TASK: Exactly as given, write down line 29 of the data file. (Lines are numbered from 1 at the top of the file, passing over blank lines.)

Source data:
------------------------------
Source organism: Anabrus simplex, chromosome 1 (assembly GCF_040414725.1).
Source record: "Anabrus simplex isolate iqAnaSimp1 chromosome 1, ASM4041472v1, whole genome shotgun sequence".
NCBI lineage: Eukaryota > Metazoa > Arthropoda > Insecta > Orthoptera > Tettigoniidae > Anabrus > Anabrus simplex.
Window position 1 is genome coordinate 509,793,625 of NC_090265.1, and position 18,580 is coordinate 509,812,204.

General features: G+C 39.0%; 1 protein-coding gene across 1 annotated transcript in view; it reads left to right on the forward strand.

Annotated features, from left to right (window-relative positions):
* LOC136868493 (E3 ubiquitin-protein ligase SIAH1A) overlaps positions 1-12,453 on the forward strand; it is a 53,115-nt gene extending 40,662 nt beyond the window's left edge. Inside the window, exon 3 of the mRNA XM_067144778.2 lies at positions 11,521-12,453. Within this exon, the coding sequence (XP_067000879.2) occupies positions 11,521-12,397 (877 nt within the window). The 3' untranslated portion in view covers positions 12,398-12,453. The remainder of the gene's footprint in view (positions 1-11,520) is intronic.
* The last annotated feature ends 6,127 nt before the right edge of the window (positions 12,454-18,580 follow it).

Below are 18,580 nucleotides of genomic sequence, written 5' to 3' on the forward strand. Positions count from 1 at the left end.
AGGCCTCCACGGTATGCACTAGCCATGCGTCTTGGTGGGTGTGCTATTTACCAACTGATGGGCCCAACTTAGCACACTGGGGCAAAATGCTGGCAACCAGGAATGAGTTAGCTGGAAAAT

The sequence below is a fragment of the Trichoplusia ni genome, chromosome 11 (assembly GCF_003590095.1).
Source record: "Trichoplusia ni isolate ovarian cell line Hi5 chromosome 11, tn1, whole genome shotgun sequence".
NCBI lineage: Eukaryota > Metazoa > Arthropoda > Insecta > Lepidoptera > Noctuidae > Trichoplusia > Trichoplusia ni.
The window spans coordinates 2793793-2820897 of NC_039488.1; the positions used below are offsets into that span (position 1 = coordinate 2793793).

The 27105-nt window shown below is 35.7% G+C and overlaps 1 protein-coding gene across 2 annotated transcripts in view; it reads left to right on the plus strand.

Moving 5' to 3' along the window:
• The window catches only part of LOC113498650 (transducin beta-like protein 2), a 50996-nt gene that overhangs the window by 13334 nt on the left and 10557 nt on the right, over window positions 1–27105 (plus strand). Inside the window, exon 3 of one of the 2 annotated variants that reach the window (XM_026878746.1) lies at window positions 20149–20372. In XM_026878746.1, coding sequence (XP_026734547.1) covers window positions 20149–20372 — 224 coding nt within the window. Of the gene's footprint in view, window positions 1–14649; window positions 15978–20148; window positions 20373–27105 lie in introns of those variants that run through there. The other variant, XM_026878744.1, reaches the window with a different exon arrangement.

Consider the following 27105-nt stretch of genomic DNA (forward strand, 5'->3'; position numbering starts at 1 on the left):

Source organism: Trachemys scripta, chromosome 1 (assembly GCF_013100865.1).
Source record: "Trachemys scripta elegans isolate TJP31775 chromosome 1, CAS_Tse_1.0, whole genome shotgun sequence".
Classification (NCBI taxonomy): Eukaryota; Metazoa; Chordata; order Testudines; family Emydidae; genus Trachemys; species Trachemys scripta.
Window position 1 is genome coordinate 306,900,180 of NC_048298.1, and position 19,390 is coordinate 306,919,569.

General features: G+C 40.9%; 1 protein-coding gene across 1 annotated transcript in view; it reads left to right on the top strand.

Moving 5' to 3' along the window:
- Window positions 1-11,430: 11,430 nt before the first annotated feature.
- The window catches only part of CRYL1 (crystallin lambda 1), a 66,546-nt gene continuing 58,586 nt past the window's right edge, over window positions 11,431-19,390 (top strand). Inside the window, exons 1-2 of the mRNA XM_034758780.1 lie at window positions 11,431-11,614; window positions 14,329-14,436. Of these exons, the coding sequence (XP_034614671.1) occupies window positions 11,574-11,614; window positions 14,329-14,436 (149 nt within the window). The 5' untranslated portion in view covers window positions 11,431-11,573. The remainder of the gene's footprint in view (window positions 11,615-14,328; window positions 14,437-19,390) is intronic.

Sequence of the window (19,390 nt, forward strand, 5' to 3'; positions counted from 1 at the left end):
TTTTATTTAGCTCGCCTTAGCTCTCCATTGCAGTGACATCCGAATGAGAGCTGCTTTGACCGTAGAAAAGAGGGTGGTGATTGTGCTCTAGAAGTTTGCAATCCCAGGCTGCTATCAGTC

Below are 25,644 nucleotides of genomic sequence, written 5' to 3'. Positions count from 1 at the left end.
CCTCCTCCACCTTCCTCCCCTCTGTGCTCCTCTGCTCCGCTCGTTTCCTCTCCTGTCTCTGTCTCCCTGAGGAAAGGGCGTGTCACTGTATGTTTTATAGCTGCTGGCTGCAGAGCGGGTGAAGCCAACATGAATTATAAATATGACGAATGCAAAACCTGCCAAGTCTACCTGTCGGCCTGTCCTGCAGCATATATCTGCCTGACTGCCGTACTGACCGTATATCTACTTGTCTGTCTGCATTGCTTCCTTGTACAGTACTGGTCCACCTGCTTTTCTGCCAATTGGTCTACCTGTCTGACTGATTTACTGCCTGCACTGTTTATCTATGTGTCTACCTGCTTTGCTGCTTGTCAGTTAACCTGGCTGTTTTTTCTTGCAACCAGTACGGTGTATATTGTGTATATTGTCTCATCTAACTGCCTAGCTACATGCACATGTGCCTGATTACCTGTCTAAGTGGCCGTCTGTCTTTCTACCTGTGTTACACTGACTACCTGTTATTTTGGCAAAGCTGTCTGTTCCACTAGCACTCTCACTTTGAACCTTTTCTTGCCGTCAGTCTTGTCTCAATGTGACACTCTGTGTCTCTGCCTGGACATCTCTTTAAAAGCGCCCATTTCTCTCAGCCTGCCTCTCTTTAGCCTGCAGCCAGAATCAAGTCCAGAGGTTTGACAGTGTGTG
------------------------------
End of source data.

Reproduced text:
Below are 25,644 nucleotides of genomic sequence, written 5' to 3'. Positions count from 1 at the left end.